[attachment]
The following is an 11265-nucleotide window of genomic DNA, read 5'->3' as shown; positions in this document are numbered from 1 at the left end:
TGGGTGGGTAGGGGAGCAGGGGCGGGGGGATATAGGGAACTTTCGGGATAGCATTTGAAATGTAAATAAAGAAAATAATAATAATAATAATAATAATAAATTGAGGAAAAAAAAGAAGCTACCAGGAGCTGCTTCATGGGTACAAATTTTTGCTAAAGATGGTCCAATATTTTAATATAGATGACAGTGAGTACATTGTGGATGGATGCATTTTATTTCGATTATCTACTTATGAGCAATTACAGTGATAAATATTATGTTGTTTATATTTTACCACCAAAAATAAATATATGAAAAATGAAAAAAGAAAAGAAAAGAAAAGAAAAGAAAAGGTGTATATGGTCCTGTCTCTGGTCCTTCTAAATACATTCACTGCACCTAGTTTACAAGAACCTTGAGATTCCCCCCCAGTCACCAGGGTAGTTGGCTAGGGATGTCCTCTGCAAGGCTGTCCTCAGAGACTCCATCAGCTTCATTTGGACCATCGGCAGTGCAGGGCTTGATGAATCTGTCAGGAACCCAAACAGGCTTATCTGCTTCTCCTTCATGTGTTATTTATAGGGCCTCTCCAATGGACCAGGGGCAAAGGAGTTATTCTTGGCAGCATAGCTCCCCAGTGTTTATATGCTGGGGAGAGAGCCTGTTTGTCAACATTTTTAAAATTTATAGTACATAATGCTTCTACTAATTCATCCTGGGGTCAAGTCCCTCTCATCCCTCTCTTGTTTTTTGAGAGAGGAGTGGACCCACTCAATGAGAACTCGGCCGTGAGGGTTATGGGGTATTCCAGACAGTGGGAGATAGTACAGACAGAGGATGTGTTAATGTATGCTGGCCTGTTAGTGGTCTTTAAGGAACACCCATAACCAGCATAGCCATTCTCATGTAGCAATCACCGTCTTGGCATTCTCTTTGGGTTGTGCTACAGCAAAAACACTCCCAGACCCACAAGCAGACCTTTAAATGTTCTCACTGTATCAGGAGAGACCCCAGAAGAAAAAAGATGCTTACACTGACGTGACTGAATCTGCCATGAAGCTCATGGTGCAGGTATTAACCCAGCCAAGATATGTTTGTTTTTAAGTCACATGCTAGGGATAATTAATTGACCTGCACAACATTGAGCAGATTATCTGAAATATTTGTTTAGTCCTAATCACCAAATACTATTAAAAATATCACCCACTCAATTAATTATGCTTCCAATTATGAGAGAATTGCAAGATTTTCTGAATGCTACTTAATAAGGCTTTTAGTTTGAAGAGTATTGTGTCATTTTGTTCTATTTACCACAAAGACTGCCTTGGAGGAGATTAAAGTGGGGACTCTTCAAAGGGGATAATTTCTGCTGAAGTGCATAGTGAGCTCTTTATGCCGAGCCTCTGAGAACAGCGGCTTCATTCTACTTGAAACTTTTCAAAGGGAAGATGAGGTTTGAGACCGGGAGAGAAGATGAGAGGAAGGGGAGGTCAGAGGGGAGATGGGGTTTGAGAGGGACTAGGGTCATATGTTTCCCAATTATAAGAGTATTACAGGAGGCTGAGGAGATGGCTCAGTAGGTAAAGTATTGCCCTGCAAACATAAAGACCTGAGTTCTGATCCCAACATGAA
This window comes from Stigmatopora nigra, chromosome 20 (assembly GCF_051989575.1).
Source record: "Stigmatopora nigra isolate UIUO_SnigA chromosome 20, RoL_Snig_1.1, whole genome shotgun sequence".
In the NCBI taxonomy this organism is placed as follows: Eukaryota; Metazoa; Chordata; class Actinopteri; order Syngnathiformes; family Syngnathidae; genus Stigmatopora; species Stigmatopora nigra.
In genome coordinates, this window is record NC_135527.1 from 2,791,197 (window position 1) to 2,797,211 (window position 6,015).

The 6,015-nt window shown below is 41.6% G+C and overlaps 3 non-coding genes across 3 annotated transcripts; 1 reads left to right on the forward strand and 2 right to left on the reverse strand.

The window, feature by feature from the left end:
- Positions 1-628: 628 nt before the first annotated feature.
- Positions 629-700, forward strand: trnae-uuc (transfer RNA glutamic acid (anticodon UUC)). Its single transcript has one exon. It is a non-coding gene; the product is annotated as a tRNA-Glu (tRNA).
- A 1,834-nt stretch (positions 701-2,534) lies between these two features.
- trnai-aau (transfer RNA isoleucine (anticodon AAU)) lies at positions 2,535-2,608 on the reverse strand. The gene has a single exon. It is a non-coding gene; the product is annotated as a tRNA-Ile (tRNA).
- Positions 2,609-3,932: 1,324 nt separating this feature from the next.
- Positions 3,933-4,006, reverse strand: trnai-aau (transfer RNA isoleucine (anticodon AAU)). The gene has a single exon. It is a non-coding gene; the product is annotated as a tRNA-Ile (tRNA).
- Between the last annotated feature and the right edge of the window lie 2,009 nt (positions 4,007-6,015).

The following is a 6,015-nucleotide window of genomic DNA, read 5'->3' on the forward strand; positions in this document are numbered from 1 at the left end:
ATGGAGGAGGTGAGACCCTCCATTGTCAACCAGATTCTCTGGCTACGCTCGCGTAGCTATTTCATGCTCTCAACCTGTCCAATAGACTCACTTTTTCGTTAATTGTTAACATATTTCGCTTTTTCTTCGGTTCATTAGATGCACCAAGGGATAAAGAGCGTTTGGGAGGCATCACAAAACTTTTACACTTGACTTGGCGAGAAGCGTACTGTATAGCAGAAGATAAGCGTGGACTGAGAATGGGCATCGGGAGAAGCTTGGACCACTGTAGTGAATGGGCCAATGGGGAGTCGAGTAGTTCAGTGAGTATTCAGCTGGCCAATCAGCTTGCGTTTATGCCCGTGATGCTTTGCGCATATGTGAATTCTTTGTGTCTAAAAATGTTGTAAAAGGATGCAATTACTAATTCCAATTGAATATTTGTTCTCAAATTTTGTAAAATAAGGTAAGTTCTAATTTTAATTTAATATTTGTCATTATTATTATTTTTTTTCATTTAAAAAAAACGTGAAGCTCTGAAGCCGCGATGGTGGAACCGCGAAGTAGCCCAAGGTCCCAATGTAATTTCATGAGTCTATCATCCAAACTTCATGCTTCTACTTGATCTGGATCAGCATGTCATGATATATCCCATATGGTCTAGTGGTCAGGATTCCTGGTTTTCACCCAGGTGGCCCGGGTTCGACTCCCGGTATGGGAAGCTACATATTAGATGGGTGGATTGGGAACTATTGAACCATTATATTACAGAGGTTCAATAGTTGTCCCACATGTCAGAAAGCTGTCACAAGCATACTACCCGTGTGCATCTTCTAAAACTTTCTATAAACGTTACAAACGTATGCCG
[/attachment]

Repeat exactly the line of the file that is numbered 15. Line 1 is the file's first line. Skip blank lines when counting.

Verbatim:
- Between the last annotated feature and the right edge of the window lie 2,009 nt (positions 4,007-6,015).